GSA Connects 2021 in Portland, Oregon

Paper No. 174-10
Presentation Time: 4:05 PM


LOWERY, Christopher, Institute for Geophysics, University of Texas, JJ Pickle Research Campus, Bldg 196, 10100 Burnet Rd, Austin, TX 78758, BOWN, Paul, Department of Earth Sciences, University College London, London, TX 78758, United Kingdom, FRAASS, Andrew, School of Earth and Ocean Sciences, University of Victoria, Victoria, BC V8P 5C2, Canada and HULL, Pincelli M., Department of Earth and Planetary Sciences, Yale University, 210 Whitney Ave, New Haven, CT 06511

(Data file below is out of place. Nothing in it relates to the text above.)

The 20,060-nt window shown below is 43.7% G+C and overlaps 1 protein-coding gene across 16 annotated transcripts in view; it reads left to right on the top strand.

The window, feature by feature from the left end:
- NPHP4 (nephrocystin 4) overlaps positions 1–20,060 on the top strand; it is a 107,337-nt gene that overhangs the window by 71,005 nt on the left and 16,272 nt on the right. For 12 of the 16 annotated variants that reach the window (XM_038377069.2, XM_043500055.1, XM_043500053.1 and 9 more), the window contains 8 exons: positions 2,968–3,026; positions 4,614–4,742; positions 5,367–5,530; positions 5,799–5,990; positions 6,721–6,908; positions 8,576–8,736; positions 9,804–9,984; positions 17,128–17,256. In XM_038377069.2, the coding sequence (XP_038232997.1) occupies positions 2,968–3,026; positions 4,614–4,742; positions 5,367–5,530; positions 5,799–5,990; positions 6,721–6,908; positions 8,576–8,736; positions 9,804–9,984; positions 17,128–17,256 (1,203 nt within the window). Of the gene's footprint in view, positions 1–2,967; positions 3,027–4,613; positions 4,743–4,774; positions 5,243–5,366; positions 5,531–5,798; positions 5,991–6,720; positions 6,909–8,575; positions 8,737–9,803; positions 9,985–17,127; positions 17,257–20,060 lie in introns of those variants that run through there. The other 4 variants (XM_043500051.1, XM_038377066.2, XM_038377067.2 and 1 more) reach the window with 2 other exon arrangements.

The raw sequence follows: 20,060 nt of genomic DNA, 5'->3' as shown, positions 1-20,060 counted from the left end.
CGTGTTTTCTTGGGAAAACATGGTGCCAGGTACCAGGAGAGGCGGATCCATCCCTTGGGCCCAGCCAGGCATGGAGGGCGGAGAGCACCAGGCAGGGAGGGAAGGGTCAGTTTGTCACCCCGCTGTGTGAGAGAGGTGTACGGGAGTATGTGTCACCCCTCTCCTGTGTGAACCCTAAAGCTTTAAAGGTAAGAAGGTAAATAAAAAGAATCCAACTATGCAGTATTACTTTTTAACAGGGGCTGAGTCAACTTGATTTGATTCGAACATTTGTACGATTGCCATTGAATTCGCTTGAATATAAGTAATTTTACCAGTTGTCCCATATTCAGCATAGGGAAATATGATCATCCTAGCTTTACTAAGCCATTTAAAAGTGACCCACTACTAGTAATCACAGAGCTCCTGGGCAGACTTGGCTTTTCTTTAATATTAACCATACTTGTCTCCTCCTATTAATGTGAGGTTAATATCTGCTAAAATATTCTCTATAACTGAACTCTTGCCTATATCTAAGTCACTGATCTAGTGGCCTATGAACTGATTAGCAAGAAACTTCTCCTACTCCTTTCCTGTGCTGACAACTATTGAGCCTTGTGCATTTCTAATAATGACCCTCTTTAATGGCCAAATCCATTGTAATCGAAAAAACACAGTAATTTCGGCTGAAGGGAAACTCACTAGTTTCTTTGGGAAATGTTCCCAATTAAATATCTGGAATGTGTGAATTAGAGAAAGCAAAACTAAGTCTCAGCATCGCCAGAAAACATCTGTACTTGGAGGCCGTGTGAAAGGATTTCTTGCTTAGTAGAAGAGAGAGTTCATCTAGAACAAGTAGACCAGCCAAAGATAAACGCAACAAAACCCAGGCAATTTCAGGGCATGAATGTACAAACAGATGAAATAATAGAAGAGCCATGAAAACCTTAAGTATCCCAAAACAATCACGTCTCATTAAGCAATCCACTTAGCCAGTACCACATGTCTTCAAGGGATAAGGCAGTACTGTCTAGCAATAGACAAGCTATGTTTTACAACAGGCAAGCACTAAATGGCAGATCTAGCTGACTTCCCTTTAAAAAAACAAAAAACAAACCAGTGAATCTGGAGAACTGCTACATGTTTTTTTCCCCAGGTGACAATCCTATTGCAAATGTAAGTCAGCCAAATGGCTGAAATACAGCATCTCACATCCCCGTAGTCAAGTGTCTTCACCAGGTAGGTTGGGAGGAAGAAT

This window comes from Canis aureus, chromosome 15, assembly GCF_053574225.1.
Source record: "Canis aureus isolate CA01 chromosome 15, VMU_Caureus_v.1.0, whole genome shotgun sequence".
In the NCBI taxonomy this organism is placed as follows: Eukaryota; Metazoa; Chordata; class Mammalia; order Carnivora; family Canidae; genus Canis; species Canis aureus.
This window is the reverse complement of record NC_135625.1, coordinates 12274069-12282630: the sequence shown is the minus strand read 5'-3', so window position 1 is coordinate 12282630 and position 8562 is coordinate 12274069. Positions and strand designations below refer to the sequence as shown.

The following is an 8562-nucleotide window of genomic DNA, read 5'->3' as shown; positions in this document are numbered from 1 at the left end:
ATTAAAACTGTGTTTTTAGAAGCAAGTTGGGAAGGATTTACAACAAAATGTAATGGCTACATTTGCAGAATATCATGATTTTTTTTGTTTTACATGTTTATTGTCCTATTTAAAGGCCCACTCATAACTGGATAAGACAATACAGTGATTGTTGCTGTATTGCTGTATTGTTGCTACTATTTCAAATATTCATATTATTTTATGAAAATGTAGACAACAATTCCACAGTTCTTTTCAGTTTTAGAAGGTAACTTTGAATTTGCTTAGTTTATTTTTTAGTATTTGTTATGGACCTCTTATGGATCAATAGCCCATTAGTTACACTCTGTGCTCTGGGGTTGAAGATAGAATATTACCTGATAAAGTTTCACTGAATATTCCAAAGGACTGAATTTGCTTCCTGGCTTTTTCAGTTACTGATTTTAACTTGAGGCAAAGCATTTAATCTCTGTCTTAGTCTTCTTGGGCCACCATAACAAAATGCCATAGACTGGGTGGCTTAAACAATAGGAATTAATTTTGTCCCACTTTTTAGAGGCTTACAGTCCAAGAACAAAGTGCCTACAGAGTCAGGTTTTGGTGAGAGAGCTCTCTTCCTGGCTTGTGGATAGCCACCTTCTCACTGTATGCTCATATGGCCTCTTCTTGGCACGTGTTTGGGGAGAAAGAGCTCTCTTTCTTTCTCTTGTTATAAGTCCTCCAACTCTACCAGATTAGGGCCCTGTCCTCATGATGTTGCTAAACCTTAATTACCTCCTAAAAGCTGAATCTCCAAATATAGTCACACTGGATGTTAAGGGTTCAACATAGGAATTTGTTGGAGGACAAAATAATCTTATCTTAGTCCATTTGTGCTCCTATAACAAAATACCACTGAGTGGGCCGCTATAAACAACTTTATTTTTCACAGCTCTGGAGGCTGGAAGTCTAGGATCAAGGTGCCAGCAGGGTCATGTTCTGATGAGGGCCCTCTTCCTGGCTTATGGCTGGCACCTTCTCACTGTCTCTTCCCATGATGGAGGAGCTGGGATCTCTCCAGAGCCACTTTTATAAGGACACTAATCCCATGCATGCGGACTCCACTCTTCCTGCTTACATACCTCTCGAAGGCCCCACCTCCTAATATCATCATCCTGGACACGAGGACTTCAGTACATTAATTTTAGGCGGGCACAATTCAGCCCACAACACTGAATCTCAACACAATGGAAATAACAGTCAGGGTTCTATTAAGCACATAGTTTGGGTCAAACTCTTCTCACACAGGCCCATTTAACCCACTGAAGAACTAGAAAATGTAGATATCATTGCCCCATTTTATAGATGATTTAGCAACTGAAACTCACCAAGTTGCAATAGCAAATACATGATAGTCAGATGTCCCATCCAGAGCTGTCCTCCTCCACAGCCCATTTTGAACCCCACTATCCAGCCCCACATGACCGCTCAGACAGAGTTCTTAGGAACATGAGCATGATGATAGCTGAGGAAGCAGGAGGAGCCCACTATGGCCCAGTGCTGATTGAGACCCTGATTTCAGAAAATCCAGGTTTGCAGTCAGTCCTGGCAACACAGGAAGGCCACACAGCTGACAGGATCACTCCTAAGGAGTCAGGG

Anthropogenic disruptions including climate change, habitat destruction, pollution, overfishing, etc. are causing extreme pressure on the biosphere, which has the potential to cause a major extinction event if we do not take corrective action soon. Earth history contains numerous examples of extinctions caused by severe climatic and environmental changes which can help us contextualize modern change. However, it also contains numerous examples of severe climatic and environmental changes which did not lead to significant extinction, or which only caused extinctions of certain groups. By comparing the biotic response of individual groups of organisms during different paleoceanographic events we can build an understanding of what types of changes affected the diversity of those groups in the past, and thus which groups might be at risk from changes occurring today. Here, we examine the species-level diversity of planktic foraminifera and calcareous nannoplankton from the Mesozoic to the present across a number of major events, including the Triassic-Jurassic boundary (T-J), Cretaceous Oceanic Anoxic Events (OAEs), the Cretaceous-Paleogene (K-Pg) mass extinction, the Paleocene-Eocene Thermal Maximum (PETM) and the Eocene-Oligocene Transition (EOT). We find that, with the exception of the T-J and the K-Pg, plankton extinction is decoupled from the overall marine extinction. Extinction in the plankton appears to be primarily caused by changes in water column stratification, upper water column temperature, and perhaps, chemistry. Changes which cause extinction in other marine groups, like anoxia and acidification, have little effect on the plankton or are associated with speciation.